If they opt for liberal Emmanuel Macron, they will be backing a candidate who seeks EU reform as well as deeper European integration, in the form of a eurozone budget and eurozone finance ministers.
If instead they choose far-right Marine Le Pen she promises quite the opposite. She wants a Europe of nations to replace the EU.
“I give myself six months to negotiate with the EU the return of sovereignty. Then it will be the French who decide,” she tweeted.
The assumption is that she would fail and a referendum would take place initially on France’s membership of the euro.
After the Brexit vote in the UK and the election of US President Donald Trump, France is the latest country to deal a blow to politics as usual.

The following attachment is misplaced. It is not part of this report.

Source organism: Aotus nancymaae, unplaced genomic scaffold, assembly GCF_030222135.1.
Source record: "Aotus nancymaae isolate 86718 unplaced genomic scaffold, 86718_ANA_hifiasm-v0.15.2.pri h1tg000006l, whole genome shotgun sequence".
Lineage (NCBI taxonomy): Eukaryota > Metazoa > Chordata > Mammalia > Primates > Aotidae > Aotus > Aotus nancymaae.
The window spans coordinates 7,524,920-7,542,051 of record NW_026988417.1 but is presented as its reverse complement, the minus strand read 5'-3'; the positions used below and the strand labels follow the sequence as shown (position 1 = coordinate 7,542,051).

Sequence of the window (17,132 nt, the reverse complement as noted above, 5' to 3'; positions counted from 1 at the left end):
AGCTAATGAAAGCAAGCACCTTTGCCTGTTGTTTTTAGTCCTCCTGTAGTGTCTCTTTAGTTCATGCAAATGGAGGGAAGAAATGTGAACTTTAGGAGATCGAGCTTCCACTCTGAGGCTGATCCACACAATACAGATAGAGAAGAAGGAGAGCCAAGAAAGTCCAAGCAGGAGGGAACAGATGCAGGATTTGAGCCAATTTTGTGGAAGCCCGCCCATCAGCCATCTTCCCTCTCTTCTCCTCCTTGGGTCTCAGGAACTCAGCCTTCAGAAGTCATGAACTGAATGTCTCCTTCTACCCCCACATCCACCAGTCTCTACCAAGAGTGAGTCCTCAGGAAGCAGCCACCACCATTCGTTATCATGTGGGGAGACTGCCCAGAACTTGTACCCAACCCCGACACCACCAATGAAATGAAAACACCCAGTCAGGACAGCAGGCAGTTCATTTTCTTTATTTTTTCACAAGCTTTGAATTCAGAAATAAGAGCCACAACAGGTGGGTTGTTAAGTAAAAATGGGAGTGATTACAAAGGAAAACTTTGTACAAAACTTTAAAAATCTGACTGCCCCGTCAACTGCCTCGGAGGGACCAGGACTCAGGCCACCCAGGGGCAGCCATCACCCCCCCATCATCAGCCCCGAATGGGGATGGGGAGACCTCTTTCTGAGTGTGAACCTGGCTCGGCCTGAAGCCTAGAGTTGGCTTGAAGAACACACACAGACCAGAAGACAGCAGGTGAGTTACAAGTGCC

What are the battleground issues?
One of the overriding issues facing French voters is unemployment, which stands at almost 10% and is the eighth highest among the 28 EU member states. One in four under-25s is unemployed.
The French economy has made a slow recovery from the 2008 financial crisis and all the leading candidates say deep changes are needed.
Economic challenges facing next president
Marine Le Pen wants the pension age cut to 60 and to “renationalise French debt”, which she argues is largely held by foreigners.
Emmanuel Macron wants to cut 120,000 public-sector jobs, reduce public spending by €60bn (£50bn; $65bn), plough billions into investment and reduce unemployment to below 7%.
What the two candidates want
What about security?
The election is taking place amid a state of emergency, and the first round took place three days after a policeman was shot dead on the Champs Elysées in the heart of Paris.